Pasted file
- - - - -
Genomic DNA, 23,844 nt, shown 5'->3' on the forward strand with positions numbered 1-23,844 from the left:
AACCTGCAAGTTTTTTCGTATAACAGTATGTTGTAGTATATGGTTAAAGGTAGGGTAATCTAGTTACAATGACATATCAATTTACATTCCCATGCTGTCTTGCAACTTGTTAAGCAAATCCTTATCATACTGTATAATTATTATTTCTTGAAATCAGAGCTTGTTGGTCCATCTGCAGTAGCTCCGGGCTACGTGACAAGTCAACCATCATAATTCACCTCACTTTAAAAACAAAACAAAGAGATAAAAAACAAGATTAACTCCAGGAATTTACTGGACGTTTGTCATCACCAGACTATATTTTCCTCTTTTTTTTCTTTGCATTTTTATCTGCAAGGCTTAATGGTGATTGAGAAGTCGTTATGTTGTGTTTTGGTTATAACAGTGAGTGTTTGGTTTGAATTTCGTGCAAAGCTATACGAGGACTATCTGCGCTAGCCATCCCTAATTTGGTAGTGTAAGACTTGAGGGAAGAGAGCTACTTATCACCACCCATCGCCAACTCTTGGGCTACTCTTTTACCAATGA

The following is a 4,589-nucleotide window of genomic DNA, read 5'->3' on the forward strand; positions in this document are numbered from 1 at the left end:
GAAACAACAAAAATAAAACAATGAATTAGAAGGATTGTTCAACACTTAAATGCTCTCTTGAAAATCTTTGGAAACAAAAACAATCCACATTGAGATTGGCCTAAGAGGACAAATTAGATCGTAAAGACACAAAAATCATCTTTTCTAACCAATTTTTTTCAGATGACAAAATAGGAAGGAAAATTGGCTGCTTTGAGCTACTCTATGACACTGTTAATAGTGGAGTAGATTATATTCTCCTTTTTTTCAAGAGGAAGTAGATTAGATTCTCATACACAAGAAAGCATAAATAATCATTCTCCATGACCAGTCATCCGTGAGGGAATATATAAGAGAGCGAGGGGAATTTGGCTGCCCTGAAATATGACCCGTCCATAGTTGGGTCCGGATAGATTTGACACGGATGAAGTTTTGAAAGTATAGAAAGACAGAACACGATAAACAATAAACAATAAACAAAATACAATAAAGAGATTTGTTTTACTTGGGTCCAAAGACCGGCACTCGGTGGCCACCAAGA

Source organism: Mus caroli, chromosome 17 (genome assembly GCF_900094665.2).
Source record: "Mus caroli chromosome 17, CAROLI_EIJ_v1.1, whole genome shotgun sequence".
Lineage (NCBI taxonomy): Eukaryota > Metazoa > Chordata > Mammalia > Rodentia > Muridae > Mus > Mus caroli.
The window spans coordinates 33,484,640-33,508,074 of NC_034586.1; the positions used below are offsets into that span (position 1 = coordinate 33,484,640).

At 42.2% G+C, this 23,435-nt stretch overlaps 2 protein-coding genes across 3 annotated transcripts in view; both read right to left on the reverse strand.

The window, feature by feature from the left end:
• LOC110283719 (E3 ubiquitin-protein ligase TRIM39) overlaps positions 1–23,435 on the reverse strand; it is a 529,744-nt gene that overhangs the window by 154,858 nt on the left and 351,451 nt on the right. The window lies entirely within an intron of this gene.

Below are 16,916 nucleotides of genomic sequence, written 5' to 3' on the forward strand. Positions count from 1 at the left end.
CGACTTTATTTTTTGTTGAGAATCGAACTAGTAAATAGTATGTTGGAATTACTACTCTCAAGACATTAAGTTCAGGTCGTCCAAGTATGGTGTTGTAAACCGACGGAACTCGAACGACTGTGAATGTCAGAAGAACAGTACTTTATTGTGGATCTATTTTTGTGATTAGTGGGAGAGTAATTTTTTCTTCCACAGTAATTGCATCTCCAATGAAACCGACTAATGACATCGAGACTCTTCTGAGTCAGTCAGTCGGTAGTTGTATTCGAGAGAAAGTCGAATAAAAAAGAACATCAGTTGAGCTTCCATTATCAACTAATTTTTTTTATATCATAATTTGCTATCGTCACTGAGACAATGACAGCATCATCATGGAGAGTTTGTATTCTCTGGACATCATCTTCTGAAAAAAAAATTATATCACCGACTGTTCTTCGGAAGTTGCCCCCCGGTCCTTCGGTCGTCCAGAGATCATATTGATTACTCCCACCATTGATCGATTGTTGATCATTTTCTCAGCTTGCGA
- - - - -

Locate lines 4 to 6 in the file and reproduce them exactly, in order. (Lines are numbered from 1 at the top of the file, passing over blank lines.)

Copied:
GAAACAACAAAAATAAAACAATGAATTAGAAGGATTGTTCAACACTTAAATGCTCTCTTGAAAATCTTTGGAAACAAAAACAATCCACATTGAGATTGGCCTAAGAGGACAAATTAGATCGTAAAGACACAAAAATCATCTTTTCTAACCAATTTTTTTCAGATGACAAAATAGGAAGGAAAATTGGCTGCTTTGAGCTACTCTATGACACTGTTAATAGTGGAGTAGATTATATTCTCCTTTTTTTCAAGAGGAAGTAGATTAGATTCTCATACACAAGAAAGCATAAATAATCATTCTCCATGACCAGTCATCCGTGAGGGAATATATAAGAGAGCGAGGGGAATTTGGCTGCCCTGAAATATGACCCGTCCATAGTTGGGTCCGGATAGATTTGACACGGATGAAGTTTTGAAAGTATAGAAAGACAGAACACGATAAACAATAAACAATAAACAAAATACAATAAAGAGATTTGTTTTACTTGGGTCCAAAGACCGGCACTCGGTGGCCACCAAGA

Source organism: Mus caroli, chromosome 17 (genome assembly GCF_900094665.2).
Source record: "Mus caroli chromosome 17, CAROLI_EIJ_v1.1, whole genome shotgun sequence".